Step-by-Step: Making Aliyah to Israel

Documenting the very personal process of making Aliyah (immigration to Israel) by one very atypical Israeli-American girl. Aliyah on 17, August, 2005. Roadmap: What do you mean there's no roadmap?! Hang on, we're in for a bumpy ride! Ole!

Thursday, August 24, 2006


Those who have been reading my blog for awhile have heard me talk about my very elderly neighbors, Dov and Hannah. Dov and his wife are Holocaust survivors and, when I first moved to this apartment, I discovered that Hannah had for several years not really been able to leave their apartment due to illness. Dov seemed quite spry and, indeed, served as the "vad bayit" --or caretaker of our apartment building. But in early January Dov's health took a bad turn for the worse. He was in and out of hospital and then he fell and broke his hip. That really was where things went downhill for him as far as his health and he became an absolute shell of the man I first met with the wide and kind smile and generous spirit. This was the elderly couple that I was tasked with getting to the bomb shelter (otherwise known as our basement) during the early part of the war and was extremely worried about this as they, well, they can barely walk at all. Just two weeks into the war, however, they went into an assisted living facility for the elderly.

I posted awhile back about how kind they were when they discovered that I had taken in Matan. Dov brought me into their apartment and gave me many kitty supplies that they had there (a litter box, flea spray, and some toys) and I spent nearly 3 hours with them looking through their photo albums of their precious cat who, after being with them for 23 years died two summers ago. They have no children and the loss was obviously devastating for them. In the meantime Dov had adopted another stray cat, a beautiful, fluffy girl kitty that he called Mitzi. He fed her just outside the entrance and spent hours sitting on a chair in front of our building with Mitzi in his lap. He once said ruefully that he wished he could take her into the apartment but that it would not be fair to her because she would far outlive he and his wife. I would often come home and see the two of them together, Mitzi sitting on his lap and Dov stroking her fluffy little back.

He fed only Mitzi because, as he noted sadly, they couldn't afford to feed them all and Mitzi, well, she had won his heart. It was plain to see that he had won hers as well. And she was fat, sassy and fluffy compared to the other strays in the area. She always came up to me for a good pet and got an extra feeding when I fed the others who were not as lucky to be as loved as she. I always knew when Dov was in the hospital again because there would be the inevitable little note, "could you please take care of Dov's Mitzi" stuck to my door. And of course I did.

When Dov and Hannah moved away I didn't really think about Mitzi. There was a war on and I was, of course, still feeding the outside cats but Mitzi wasn't among them. Because I didn't see her among the usual crowd, I assumed that Dov had managed to make arrangements for Mitzi. And maybe he did.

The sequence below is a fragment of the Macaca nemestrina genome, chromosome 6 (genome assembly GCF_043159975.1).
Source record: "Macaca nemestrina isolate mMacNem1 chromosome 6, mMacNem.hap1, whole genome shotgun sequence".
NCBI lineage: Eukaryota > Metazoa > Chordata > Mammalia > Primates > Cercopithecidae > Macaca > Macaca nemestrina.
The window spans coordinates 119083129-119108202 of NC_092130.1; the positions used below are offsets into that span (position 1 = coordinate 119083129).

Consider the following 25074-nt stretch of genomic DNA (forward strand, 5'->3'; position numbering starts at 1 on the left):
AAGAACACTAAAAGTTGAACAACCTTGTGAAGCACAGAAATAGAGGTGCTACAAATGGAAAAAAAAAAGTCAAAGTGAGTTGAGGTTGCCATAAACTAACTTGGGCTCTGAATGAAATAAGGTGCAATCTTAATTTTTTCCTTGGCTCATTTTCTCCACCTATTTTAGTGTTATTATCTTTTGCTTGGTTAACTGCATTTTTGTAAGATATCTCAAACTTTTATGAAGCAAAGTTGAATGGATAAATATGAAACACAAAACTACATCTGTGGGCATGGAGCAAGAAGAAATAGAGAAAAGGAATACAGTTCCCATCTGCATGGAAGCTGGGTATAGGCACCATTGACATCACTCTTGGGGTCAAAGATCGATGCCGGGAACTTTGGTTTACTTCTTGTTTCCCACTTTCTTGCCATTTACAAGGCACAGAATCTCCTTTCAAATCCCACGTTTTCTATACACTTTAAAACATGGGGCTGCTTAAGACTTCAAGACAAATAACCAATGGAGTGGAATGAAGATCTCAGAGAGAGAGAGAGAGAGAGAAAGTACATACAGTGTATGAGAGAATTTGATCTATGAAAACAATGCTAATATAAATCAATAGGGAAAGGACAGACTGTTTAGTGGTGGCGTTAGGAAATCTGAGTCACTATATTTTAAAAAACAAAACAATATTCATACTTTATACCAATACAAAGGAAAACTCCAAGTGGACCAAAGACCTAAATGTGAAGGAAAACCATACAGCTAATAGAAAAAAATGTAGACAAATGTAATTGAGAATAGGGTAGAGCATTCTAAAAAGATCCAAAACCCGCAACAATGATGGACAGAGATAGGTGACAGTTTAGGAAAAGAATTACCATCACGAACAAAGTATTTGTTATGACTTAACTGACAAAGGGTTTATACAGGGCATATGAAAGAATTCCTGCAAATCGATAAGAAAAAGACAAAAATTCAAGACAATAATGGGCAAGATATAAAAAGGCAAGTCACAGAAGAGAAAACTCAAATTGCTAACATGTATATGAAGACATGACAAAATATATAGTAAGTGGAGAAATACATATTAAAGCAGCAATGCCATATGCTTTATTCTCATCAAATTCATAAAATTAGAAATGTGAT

Early this evening as I was walking down to my little cafe to continue working with the hopes that a new environment would give me renewed energy, I heard a little piteous meow. The kind that stop you in your tracks. A little cat, thin to the point of emaciation and limping badly, came out from behind the gate at the synagogue and came up to me where I had stopped and then wound around my legs. It began to purr but it was completely unrecognizable. I feed all the cats in a two block radius and I'd never seen this one before, certainly not one that comes up...or had I?

"Mitzi?" I said aloud, sure that I was wrong. But no, on closer inspection I was absolutely sure that it was, indeed, a Mitzi changed almost beyond recognition. The long fluffy furr was matted and filthy. She was so very thin and gaunt. Two toes were missing from her back leg that was coated with blood. But this was Mitzi. There was no doubt that this was Mitzi.

I hesitated only a moment and then left her there on the street. I retraced my steps to my apartment, gathered some food and a cat carrier and went back again. She had retreated behind the gate again but when I approached she hobbled forward. I put the food in the carrier and in she went like she did this everyday. Shut the door and round the corner to the vet I sped because she was not liking being in the carrier one bit.

Mitzi is at the vet's tonight. She is on an IV drip because she was horribly dehydrated, her injured foot has been bathed and bandaged, she is anemic and was given vitamins, she has had a test for FIV and FLV (feline aids and feline leukemia). In the morning she will be spayed and have all of her shots. In the evening I will collect her and bring her home if she is free of the two above diseases. I will try to find a permanent home for her but if not then she will stay in my menagerie. For her sake, and for Dov's.


At 3:30 AM, Anonymous Anonymous said...

Why do you say 'the rest of us'?
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